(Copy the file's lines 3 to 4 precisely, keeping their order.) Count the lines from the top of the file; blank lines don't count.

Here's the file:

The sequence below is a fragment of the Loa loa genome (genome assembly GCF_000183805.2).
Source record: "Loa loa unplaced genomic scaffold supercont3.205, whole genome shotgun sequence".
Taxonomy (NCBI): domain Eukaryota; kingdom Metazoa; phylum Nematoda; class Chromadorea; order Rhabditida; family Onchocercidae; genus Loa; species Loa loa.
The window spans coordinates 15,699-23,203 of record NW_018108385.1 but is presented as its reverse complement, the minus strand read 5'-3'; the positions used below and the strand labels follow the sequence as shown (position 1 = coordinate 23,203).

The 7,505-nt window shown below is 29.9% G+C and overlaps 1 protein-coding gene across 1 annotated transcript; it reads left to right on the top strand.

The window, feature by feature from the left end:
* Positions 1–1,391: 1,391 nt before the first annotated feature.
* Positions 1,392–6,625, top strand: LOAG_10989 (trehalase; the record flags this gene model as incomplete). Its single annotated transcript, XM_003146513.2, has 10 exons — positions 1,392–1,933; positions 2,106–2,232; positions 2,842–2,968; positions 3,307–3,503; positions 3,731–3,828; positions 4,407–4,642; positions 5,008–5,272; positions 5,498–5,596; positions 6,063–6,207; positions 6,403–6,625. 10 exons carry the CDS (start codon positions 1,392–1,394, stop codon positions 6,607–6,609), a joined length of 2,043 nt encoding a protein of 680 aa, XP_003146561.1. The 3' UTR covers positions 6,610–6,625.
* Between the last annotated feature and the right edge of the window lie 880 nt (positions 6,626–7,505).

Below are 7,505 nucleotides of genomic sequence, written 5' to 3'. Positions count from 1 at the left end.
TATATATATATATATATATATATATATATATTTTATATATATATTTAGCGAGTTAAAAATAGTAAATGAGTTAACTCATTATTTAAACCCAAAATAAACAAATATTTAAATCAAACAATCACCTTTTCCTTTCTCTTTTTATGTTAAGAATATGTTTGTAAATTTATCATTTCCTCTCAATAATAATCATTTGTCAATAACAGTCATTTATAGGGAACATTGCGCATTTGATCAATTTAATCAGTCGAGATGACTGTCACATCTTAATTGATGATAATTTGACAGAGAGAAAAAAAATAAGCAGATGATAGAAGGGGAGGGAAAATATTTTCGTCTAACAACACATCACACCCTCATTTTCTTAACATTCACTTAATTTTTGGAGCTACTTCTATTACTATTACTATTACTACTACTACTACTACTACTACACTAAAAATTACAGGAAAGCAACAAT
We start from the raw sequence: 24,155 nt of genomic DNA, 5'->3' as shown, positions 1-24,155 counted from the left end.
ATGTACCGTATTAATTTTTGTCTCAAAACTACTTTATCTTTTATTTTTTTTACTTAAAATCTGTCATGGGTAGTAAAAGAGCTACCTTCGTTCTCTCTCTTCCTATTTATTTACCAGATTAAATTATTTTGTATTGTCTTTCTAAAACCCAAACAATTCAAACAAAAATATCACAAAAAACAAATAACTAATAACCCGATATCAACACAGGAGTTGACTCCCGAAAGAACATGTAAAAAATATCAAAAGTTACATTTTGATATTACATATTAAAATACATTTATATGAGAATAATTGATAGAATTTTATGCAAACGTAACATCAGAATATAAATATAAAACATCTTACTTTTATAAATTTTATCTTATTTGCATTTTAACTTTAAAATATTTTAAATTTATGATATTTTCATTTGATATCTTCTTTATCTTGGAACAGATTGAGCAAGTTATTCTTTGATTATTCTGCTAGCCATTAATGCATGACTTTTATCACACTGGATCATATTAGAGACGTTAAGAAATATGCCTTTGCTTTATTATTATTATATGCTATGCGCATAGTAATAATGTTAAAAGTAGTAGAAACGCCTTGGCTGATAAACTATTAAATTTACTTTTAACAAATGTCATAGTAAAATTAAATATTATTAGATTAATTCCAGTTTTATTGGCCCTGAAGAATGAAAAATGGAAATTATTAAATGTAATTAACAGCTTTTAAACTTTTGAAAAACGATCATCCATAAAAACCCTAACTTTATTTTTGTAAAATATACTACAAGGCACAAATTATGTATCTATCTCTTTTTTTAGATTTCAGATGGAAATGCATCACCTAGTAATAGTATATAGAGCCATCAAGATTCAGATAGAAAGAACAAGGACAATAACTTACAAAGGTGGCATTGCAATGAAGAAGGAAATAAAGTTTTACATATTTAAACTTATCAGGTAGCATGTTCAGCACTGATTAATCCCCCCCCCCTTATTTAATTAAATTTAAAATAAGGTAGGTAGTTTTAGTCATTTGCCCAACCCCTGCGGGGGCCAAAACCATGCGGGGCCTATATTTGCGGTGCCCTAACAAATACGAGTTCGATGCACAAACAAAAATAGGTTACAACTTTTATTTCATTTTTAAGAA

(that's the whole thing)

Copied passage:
Taxonomy (NCBI): domain Eukaryota; kingdom Metazoa; phylum Nematoda; class Chromadorea; order Rhabditida; family Onchocercidae; genus Loa; species Loa loa.
The window spans coordinates 15,699-23,203 of record NW_018108385.1 but is presented as its reverse complement, the minus strand read 5'-3'; the positions used below and the strand labels follow the sequence as shown (position 1 = coordinate 23,203).